Tuesday, December 15, 2015

Motivation through empowerment

A bin that has internal dimensions of 5' x 5' x 5' is filled with wheat at $1 a bushel.  Assume a 5% cartage fee
  1. How much money will the farmer net when he sells the wheat to the elevator?  
  2. If the farmer buys the wheat back from the elevator, how much must he pay?

There is much lamentation regarding the educational attainment of black men.

One common refrain is:

More black men go to prison than go to college.

A major part of the issue involves lack of motivation during high school.  As Yogi Berra noted, "If people don't show up, you can's stop them."

The drop-out rate for young black men is higher than it is for young white men.  Presumably, physical truancy is higher.  Even when they show up, many of them are mentally disengaged.

Young, urban black men see "modern" education as a waste of time.  They see no more relevance to their universe than most readers saw in the farming problem described at the top of this essay.  IF you have the slightest interest in agriculture you know that one bushel is 1.25 cubic feet.  Knowing that, the problem is simple enough to do in your head.  The answers are $95 when selling and $105 when buying. 

Not only is the curriculum irrelevant, but vast swaths of the education delivery system is controlled by defanged, feminized Nazis whose only option is suspension. When your only tool is a hammer every problem looks like a nail.

A real life example

I once had to endure a parent-teacher conference where the instructor (a student teacher) was reduced to stuttering gibberish.  She required that students get her attention by raising their right hand, the upper arm parallel with the floor and the upper arm perpendicular to the floor, arm motionless, wrist rotating the palm of their hand tracking her like a radar dish as she waltzed around the room.  She allowed the student to talk only when she was pointing at them.

My son made the mistake of expressing his opinion of her requirements.  Frankly, his opinion closely mirrored mine.  He made the mistake of expressing them loudly enough for her to hear.  He used what are politely known as "barn words".  Hence the parent-teacher conference.


Once upon a time, sports was a major motivator.  There was glory in playing on the school team.  A career in the pros was seen as a viable career path. It was a  venue where the disenfranchised could excel and earn respect. In a word, they could be empowered.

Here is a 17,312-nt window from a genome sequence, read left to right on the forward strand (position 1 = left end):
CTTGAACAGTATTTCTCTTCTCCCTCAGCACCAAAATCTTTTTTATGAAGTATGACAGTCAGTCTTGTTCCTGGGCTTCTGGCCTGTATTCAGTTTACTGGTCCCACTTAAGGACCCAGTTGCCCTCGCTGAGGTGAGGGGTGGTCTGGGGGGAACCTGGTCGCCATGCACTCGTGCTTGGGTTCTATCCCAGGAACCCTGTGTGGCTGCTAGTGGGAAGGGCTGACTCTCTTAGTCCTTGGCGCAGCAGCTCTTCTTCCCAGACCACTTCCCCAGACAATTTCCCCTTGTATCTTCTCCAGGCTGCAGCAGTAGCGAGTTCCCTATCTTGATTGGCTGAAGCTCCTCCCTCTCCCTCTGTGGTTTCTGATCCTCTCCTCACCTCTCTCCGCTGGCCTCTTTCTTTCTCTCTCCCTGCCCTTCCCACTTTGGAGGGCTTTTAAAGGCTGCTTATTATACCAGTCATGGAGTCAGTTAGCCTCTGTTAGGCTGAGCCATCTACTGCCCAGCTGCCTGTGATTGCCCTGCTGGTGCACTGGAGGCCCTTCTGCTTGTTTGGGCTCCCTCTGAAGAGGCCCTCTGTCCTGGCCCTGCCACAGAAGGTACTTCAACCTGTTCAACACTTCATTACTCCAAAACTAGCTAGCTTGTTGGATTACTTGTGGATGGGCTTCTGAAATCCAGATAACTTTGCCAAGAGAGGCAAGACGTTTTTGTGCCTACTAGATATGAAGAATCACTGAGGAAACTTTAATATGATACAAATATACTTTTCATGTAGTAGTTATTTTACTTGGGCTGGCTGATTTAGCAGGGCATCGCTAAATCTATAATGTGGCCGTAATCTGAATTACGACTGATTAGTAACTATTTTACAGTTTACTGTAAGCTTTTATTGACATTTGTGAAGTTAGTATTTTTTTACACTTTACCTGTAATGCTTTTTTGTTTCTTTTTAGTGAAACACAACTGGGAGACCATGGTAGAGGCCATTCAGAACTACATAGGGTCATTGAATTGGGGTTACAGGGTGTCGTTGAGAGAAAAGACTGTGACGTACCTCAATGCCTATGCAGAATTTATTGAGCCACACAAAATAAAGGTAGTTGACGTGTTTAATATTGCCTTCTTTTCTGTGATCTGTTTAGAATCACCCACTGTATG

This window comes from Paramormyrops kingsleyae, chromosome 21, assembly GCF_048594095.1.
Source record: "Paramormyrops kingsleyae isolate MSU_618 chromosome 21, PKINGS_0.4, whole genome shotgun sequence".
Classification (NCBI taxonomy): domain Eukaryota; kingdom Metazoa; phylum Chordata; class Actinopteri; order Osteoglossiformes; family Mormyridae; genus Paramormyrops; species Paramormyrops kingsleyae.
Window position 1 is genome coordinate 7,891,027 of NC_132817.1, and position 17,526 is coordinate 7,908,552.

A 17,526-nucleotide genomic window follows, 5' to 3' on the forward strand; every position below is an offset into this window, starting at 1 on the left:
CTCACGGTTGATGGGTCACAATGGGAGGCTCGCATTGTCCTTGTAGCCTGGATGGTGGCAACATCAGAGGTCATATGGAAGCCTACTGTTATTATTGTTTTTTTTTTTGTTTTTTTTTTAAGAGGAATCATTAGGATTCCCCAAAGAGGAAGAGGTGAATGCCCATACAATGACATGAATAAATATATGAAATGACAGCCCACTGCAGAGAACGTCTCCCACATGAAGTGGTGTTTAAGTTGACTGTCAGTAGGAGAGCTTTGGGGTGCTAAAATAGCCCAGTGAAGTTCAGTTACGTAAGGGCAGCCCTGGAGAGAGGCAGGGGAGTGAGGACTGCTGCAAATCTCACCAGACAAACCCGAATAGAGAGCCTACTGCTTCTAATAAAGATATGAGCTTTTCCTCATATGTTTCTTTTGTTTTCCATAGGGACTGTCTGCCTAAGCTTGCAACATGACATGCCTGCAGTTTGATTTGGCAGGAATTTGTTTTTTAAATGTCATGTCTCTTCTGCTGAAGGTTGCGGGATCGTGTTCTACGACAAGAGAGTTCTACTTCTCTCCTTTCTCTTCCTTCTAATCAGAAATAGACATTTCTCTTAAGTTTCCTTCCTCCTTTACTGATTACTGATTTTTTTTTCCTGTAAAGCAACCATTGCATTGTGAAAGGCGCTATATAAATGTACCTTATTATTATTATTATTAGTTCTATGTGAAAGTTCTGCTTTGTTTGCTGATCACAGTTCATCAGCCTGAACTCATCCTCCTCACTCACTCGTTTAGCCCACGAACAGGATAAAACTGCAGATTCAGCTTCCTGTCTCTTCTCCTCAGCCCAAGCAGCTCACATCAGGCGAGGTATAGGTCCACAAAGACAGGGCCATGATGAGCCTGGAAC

This solution is less accessible than it used to be.  Sports have become more competitive.  Schools have become larger.  Equipment is more expensive.  The days of a junior "walking on" and starring are over.

One solution that I have never see mentioned is to start a "Shooting Club".  Kids in the inner-city see the usefulness of guns.  Guns are relevant.  Guns are empowering.

What was your reaction?

If you were horrified by the idea of starting high school shooting clubs in the inner-city, then you might be a racist.

I wonder how many folks are anti-gun because it is a politically acceptable way to manifest what is inherently a racist bias.  Black men are seen as bumbling buffoons until you put a ball or a gun in their hands.  Then they are respected as (expendable) gladiators or as world-class threats.

It is racist to perpetuate a system that guarantees that black men will remain "bumbling buffoons".  It is racist to automatically reject any proposal that might empower young black men and give them a better future...even if it is just a few of them.

Ironically, all sports are derivatives of war skills.  It is a way to hone those skills without decapitating tomorrow's foot soldiers and generals.

Shooting sports teach safety.  They teach equipment care.  They teach marksmanship.  There really is zero tolerance for unsafe behaviors....like pointing the gun anywhere near a living person.

Shooting clubs can teach physics (ballistics), metallurgy, chemistry, machinery repair.  They can teach industrial engineering and economics.  The thing is that shooting sports motivate because it shows that learning is the path to empowerment.  What is not to like?

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